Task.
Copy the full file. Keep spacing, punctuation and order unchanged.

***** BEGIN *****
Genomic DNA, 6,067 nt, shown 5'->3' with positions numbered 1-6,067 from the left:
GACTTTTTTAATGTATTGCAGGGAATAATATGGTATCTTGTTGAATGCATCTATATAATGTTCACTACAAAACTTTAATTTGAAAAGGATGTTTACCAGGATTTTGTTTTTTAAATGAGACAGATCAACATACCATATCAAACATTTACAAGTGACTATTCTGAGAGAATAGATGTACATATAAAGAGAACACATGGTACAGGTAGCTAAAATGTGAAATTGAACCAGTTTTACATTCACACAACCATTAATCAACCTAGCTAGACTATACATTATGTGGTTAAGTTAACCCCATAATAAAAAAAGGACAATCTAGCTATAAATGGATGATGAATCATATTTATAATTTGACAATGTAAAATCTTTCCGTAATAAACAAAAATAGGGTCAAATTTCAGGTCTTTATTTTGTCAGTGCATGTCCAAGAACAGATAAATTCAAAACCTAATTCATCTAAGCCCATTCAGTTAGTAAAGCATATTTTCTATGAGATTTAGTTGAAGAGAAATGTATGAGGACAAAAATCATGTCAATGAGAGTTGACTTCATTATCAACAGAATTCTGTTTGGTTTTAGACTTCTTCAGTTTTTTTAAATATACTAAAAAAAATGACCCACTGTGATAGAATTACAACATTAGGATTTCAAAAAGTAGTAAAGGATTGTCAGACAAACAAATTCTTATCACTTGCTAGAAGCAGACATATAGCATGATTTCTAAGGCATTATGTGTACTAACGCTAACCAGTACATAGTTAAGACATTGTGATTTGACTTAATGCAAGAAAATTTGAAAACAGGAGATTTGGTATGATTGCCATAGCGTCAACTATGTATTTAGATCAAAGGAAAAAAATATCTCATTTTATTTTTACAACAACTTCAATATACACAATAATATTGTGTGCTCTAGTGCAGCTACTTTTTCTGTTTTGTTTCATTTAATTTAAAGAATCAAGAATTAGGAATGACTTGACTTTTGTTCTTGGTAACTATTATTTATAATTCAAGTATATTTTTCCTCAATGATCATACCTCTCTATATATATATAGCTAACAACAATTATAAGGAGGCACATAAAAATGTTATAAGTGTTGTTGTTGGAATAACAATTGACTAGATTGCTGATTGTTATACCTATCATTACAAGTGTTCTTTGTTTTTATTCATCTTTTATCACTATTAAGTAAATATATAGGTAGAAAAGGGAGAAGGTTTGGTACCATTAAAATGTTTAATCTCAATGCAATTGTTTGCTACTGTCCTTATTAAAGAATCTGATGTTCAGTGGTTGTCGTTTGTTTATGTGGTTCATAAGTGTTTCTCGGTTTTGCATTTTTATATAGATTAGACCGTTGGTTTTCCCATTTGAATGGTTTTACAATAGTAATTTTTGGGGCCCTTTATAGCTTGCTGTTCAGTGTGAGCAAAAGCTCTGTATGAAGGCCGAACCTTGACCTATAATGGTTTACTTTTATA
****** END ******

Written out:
Genomic DNA, 6,067 nt, shown 5'->3' with positions numbered 1-6,067 from the left:
GACTTTTTTAATGTATTGCAGGGAATAATATGGTATCTTGTTGAATGCATCTATATAATGTTCACTACAAAACTTTAATTTGAAAAGGATGTTTACCAGGATTTTGTTTTTTAAATGAGACAGATCAACATACCATATCAAACATTTACAAGTGACTATTCTGAGAGAATAGATGTACATATAAAGAGAACACATGGTACAGGTAGCTAAAATGTGAAATTGAACCAGTTTTACATTCACACAACCATTAATCAACCTAGCTAGACTATACATTATGTGGTTAAGTTAACCCCATAATAAAAAAAGGACAATCTAGCTATAAATGGATGATGAATCATATTTATAATTTGACAATGTAAAATCTTTCCGTAATAAACAAAAATAGGGTCAAATTTCAGGTCTTTATTTTGTCAGTGCATGTCCAAGAACAGATAAATTCAAAACCTAATTCATCTAAGCCCATTCAGTTAGTAAAGCATATTTTCTATGAGATTTAGTTGAAGAGAAATGTATGAGGACAAAAATCATGTCAATGAGAGTTGACTTCATTATCAACAGAATTCTGTTTGGTTTTAGACTTCTTCAGTTTTTTTAAATATACTAAAAAAAATGACCCACTGTGATAGAATTACAACATTAGGATTTCAAAAAGTAGTAAAGGATTGTCAGACAAACAAATTCTTATCACTTGCTAGAAGCAGACATATAGCATGATTTCTAAGGCATTATGTGTACTAACGCTAACCAGTACATAGTTAAGACATTGTGATTTGACTTAATGCAAGAAAATTTGAAAACAGGAGATTTGGTATGATTGCCATAGCGTCAACTATGTATTTAGATCAAAGGAAAAAAATATCTCATTTTATTTTTACAACAACTTCAATATACACAATAATATTGTGTGCTCTAGTGCAGCTACTTTTTCTGTTTTGTTTCATTTAATTTAAAGAATCAAGAATTAGGAATGACTTGACTTTTGTTCTTGGTAACTATTATTTATAATTCAAGTATATTTTTCCTCAATGATCATACCTCTCTATATATATATAGCTAACAACAATTATAAGGAGGCACATAAAAATGTTATAAGTGTTGTTGTTGGAATAACAATTGACTAGATTGCTGATTGTTATACCTATCATTACAAGTGTTCTTTGTTTTTATTCATCTTTTATCACTATTAAGTAAATATATAGGTAGAAAAGGGAGAAGGTTTGGTACCATTAAAATGTTTAATCTCAATGCAATTGTTTGCTACTGTCCTTATTAAAGAATCTGATGTTCAGTGGTTGTCGTTTGTTTATGTGGTTCATAAGTGTTTCTCGGTTTTGCATTTTTATATAGATTAGACCGTTGGTTTTCCCATTTGAATGGTTTTACAATAGTAATTTTTGGGGCCCTTTATAGCTTGCTGTTCAGTGTGAGCAAAAGCTCTGTATGAAGGCCGAACCTTGACCTATAATGGTTTACTTTTATA